Using technology that is relatively new to the United States, Alquist began constructing a 4,000-square-foot (371 sq m), two-story home in a neighborhood of Houston. (Alquist)

At the beginning of 2023, a team of designers and architects reached a milestone in the nascent 3D-printing housing industry. Using technology that is relatively new to North America, the group began constructing a 4,000-square-foot (371 sq m), two-story home in a neighborhood of Houston using a massive 3D printer manufactured in Europe, marking the first time a multifloor home was built using a 3D printer, according to the team behind the project.

The concept of 3D-printing first burst onto the scene in the U.S. nearly 15 years ago, when the company MakerBot launched a desktop 3D printer company in Brooklyn. But 3D printing as a household name seemed to all but fade away as time went on until the last few years, when the concept of using 3D printers to create housing started to pick up steam. Now, the ongoing affordable housing crisis is forcing the country to look at innovative and creative solutions to get quality housing built at a lower cost, and it’s led to surging demand for 3D-printed houses.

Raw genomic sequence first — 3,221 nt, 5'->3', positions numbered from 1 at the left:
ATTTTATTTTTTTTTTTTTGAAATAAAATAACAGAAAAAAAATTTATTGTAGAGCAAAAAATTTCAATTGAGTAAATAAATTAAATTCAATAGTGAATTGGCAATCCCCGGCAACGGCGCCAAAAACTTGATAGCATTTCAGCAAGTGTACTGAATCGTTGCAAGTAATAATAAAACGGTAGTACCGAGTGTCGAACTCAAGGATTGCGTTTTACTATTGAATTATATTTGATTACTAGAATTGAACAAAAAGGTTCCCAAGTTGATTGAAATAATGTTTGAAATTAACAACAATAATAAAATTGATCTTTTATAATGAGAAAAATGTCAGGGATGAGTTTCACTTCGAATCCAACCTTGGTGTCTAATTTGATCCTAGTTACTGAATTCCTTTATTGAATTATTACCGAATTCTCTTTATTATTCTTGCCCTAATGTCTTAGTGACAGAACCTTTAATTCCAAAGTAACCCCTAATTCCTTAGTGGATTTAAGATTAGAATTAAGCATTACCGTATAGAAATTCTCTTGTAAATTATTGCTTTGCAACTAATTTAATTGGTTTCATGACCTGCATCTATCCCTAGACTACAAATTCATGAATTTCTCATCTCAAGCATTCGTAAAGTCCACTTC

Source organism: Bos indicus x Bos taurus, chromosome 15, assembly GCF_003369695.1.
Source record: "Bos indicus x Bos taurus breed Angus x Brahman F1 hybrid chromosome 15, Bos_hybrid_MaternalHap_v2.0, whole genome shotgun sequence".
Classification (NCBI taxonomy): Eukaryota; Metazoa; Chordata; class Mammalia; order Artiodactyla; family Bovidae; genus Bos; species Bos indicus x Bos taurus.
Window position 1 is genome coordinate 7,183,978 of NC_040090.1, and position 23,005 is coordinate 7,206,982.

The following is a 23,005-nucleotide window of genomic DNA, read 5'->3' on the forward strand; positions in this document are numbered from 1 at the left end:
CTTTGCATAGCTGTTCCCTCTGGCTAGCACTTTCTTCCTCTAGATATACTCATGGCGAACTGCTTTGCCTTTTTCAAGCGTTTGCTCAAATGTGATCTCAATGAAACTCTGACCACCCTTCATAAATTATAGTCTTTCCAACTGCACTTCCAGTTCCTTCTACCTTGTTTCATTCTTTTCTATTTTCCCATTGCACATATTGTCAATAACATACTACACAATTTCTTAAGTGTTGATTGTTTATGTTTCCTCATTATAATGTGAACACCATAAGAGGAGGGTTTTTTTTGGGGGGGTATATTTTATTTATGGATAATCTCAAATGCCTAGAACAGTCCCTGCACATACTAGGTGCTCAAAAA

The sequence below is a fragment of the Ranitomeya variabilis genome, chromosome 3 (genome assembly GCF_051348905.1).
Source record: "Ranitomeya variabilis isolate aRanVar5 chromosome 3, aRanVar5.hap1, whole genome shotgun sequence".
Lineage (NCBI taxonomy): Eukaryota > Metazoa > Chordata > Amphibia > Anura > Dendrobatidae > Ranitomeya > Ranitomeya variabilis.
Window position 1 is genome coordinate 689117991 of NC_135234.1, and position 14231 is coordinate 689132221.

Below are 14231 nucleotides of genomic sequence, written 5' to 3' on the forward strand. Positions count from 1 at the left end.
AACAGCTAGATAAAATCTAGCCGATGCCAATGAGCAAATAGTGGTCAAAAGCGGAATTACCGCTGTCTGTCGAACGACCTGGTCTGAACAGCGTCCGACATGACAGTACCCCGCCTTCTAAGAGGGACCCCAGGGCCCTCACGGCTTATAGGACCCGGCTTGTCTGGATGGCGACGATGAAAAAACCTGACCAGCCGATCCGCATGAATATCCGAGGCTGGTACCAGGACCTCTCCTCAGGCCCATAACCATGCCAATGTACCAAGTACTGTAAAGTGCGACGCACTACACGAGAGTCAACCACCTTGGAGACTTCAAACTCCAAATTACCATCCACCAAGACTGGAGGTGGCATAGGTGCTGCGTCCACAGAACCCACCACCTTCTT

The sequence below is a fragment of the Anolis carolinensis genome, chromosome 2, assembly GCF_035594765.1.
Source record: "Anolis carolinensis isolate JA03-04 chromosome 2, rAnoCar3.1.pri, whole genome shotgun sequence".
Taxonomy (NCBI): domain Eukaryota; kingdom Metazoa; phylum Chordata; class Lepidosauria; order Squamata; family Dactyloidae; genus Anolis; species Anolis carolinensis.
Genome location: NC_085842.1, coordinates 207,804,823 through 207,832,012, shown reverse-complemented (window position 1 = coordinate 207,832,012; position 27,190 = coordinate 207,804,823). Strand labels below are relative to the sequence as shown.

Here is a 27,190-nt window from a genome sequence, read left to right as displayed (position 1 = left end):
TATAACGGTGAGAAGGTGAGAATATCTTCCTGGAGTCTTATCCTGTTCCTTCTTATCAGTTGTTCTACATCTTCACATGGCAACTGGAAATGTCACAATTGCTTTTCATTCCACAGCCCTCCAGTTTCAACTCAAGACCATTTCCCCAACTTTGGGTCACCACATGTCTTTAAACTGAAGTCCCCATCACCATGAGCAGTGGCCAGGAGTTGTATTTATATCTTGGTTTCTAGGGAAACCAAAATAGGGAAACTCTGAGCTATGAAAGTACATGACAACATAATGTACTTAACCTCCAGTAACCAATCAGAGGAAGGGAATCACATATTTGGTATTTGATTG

The 3D-printed housing industry is so new, there is not much data to draw on to analyze how much it’s being adopted. And because many of the projects that have been done are scattered around the globe, it makes it hard to compare. However, based on anecdotal evidence from 3D printing companies, in certain settings, 3D-printed houses can be built faster than traditional construction and cost less. At a recent project in Williamsburg, Virginia, where 3D-printing technology was used to build a home for the non-profit Habitat for Humanity, the total cost to build was 15 percent less than traditional construction costs. The 3D printing company behind the project, Alquist 3D, took about 28 hours to print the exterior walls of the home.

Alquist was founded in 2020 and focuses its 3D-printing work on rural communities in the U.S. The company, in its previous iteration as Atlas Community Studios, worked on community development projects in more than 25 states. It’s what led founder and CEO Zachary Mannheimer to seek out solutions for the biggest problem he found in every place he worked: a lack of well-built, affordable housing.